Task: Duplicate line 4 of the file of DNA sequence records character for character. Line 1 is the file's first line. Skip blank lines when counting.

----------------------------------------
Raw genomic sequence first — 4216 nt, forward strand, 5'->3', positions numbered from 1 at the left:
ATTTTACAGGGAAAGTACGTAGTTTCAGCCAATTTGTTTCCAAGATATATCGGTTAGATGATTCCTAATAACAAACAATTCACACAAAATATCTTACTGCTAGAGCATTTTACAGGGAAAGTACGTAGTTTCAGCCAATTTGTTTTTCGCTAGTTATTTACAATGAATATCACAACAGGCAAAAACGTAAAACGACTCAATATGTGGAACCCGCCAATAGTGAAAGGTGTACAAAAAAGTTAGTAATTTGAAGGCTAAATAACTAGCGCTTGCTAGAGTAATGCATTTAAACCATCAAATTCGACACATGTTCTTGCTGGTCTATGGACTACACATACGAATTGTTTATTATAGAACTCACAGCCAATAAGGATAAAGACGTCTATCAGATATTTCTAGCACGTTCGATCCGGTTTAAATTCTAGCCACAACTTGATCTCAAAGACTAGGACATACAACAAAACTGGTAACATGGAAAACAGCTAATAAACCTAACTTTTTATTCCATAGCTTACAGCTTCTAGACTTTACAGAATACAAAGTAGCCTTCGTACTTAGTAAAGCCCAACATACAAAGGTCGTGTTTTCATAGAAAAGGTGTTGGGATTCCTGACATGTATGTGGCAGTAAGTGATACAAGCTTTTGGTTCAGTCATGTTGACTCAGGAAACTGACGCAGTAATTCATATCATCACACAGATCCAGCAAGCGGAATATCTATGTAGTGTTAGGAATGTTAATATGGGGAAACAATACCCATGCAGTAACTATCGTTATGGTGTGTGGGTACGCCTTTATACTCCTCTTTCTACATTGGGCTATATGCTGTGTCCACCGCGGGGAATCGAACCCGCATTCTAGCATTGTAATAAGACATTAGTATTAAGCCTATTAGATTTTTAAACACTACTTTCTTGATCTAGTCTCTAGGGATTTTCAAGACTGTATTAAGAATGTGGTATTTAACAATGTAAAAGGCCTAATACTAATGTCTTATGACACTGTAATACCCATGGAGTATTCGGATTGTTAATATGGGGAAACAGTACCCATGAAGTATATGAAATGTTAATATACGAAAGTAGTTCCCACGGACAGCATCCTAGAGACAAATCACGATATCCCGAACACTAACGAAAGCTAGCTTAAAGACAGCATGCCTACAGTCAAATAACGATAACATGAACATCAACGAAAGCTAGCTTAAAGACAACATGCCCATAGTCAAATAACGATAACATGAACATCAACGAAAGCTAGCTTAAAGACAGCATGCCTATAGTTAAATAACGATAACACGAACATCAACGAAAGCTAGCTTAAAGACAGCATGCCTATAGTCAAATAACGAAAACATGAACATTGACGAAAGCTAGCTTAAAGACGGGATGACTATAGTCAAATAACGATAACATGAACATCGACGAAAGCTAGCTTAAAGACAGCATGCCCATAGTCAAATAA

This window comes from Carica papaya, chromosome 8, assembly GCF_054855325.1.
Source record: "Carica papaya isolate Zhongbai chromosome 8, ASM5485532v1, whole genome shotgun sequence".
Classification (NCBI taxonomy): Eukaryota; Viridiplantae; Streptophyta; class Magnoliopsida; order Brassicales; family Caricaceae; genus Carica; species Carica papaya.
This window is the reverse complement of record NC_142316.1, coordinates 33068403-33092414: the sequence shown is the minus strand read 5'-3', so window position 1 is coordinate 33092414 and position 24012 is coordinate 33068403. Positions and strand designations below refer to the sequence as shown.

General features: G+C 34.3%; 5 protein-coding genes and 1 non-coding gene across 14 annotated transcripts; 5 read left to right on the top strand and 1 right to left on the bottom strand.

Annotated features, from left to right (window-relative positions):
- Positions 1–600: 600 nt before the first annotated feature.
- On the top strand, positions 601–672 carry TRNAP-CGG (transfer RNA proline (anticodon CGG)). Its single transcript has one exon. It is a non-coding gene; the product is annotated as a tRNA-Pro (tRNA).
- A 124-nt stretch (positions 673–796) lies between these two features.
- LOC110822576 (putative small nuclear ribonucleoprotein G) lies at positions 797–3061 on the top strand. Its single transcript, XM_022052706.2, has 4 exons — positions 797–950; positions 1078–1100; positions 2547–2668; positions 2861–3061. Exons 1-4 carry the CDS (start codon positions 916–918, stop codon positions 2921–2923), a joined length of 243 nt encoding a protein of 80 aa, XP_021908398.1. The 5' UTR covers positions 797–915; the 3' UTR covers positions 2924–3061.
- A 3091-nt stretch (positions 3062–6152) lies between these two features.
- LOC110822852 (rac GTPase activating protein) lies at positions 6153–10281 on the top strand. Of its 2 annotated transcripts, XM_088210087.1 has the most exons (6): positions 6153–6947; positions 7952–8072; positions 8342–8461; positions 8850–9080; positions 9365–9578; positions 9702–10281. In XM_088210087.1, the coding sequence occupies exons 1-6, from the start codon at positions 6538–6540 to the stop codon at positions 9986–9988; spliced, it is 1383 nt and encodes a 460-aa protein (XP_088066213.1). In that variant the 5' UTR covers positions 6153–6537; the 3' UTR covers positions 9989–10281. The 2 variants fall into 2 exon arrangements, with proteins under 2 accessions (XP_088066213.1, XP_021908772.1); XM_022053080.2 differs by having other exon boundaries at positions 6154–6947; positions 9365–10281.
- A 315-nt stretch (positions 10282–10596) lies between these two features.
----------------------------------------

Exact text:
Source record: "Carica papaya isolate Zhongbai chromosome 8, ASM5485532v1, whole genome shotgun sequence".